My last exam, and the official end of year 1 of vet school abroad!

Vet Student Chris with a Kitten for rehoming at UVM Kosice

Today’s Diary Entry is sponsored by Pet Hair Remover

This morning I sat my Microbiology Special Bacteriology exam which was the final exam that I had to complete to finish my first year and be allowed to progress onto my second. The system here works that if you do not pass all your credits and exams you cannot progress and will have to sit the entire year with just that subject again. I’ve now added my first year results to my diary and you can view my results here. I have a feeling that this post could turn into a ramble so my apologies in advance!

Nearly a year ago now I set out to leave the UK to follow my dream of becoming a vet, and now I am 25% of the way there. This past year has been an eye opener for me as whilst the UK is good for some things, Eastern Europe leads the way in what would probably be called the common sense stuff. I came over expecting to be shocked with extreme poverty, poor conditions and yet have found that whilst extreme poverty does exist and life here is hard that people appreciate and make the most of what they have. It still gets me when people ask why I have come to their country that they do not believe that for me it was a choice. I wanted a practical course (and it definitely has been that) and also to show the UK Vet Schools that it is a consumer driven market and that they are not the only choice (have you seen how Bristol & the other schools have now dropped their fee’s?). I have a country with seasons, where its affordable to live, where people go around smiling, and where fast food is more expensive that having a meal out in a restaurant!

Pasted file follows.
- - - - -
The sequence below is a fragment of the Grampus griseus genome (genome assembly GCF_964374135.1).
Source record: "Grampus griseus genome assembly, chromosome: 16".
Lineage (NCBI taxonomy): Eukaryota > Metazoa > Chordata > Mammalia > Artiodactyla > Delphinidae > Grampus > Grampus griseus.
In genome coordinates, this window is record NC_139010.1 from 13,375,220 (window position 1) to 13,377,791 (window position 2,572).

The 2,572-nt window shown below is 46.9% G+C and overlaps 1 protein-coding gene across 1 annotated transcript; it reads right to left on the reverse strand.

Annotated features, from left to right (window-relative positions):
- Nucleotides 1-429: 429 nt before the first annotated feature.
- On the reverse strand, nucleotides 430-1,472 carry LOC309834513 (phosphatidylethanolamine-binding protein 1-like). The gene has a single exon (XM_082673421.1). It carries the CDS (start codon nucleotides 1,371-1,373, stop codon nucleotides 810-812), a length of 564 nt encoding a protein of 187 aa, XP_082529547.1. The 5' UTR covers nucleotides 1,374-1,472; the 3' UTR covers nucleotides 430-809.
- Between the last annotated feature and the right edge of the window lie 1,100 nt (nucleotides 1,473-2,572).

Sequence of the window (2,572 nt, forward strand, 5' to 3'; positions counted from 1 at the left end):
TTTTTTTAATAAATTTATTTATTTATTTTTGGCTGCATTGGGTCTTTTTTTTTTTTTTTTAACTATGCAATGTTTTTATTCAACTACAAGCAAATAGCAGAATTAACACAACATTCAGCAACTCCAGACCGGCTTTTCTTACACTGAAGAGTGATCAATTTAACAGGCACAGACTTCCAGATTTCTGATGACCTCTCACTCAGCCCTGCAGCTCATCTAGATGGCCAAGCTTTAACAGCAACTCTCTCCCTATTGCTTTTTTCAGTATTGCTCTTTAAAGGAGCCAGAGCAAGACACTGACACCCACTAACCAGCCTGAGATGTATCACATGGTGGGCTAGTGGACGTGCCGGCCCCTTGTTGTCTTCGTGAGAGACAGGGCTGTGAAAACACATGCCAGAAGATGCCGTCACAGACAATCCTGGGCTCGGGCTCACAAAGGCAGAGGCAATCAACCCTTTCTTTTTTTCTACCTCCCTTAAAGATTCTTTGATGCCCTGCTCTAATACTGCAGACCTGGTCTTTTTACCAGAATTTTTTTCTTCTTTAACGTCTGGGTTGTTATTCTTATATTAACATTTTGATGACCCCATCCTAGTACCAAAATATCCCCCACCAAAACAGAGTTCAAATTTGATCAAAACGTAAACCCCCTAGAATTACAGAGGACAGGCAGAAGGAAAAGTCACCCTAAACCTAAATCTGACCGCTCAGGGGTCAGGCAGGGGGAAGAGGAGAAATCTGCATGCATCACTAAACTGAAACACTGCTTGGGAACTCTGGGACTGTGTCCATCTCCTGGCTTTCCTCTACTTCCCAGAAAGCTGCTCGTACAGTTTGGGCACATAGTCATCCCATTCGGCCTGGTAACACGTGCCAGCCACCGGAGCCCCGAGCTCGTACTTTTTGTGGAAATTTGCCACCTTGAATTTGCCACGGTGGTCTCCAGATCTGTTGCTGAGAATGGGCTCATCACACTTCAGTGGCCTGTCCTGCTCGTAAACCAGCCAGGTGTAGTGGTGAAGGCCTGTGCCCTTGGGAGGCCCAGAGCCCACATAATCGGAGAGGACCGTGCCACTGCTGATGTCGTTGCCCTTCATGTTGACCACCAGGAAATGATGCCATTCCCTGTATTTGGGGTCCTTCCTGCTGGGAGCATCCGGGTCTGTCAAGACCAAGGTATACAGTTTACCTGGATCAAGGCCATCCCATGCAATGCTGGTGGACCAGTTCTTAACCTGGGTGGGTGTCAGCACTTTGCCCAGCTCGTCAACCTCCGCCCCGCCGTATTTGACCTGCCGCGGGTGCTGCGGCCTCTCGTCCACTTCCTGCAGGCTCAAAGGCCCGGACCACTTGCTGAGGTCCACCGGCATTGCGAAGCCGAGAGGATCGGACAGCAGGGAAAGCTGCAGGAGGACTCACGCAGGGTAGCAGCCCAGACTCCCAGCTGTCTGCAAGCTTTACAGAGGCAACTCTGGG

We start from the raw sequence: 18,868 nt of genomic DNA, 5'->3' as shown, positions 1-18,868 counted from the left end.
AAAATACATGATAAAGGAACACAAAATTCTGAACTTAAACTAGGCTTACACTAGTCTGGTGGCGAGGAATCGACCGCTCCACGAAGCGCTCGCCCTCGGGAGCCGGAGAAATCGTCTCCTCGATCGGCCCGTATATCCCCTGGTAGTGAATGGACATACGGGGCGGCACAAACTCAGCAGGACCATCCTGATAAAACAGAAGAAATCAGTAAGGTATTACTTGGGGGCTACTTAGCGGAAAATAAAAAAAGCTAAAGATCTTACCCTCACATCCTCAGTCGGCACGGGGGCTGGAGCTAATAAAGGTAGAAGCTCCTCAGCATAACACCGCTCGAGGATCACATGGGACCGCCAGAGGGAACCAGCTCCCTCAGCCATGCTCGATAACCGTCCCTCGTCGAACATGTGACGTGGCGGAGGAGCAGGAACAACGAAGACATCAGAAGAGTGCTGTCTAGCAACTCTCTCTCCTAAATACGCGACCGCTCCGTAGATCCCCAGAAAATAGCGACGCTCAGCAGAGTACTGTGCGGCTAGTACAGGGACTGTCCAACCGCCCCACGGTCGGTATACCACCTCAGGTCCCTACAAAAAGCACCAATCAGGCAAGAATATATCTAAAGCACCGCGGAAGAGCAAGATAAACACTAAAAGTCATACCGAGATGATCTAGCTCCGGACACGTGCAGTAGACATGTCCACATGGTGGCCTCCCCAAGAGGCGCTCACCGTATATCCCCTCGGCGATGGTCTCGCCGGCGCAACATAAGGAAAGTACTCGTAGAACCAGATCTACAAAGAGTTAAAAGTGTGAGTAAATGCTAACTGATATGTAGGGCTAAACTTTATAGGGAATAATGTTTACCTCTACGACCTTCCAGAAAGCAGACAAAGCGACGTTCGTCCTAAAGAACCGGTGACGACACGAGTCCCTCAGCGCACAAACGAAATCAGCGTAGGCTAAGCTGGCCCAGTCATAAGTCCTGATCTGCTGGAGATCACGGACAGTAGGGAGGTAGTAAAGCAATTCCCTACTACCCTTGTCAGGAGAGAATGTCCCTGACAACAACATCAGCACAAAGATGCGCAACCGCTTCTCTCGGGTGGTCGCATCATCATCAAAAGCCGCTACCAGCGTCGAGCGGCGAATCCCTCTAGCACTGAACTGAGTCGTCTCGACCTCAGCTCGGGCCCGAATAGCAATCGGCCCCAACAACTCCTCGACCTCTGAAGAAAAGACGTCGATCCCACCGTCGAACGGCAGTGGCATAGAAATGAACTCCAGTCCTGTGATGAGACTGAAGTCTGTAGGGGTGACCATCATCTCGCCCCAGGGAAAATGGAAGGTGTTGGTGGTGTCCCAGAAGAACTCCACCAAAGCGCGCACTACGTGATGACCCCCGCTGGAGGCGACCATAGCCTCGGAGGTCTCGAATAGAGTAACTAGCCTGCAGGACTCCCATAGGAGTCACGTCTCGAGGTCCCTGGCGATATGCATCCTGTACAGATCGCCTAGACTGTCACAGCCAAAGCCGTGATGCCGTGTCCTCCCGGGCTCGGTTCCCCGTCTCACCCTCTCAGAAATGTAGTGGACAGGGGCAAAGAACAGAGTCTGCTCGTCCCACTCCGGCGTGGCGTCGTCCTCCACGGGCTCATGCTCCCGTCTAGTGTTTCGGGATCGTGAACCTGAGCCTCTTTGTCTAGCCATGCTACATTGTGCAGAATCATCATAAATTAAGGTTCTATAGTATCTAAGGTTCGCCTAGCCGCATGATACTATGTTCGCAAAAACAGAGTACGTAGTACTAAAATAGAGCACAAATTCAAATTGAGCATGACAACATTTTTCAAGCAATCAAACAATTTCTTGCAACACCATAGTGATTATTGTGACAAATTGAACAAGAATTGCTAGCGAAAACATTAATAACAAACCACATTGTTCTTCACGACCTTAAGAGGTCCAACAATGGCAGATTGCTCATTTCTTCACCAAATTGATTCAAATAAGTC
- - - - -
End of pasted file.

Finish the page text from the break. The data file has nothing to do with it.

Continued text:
Back to reason I am here, vet school in Slovakia has been different to what I am used to in the UK. In the UK we are taught that we need permission to do anything, where as here you are expected to jump straight in. When I’ve wanted to learn I have always found someone (whether a professor, surgeon, doctor or technician) that is willing to teach me, in fact the saying that the door is always open here means that. There is no booking appointments just to get the most basic question answered, in fact you are given responsibility. It is up to you to schedule your exams, to arrange your practice, to make sure that you know what is needed. Over the next few days I will try and write up some of my experiences from over the summer, obviously I’ve got patient confidentially to worry about, and in one case a paper that is due to be published!

I love it here, I would never look to study within a UK University again, and I most definitely cannot wait until next year starts!

Vet Student Chris with a Kitten for rehoming at UVM Kosice

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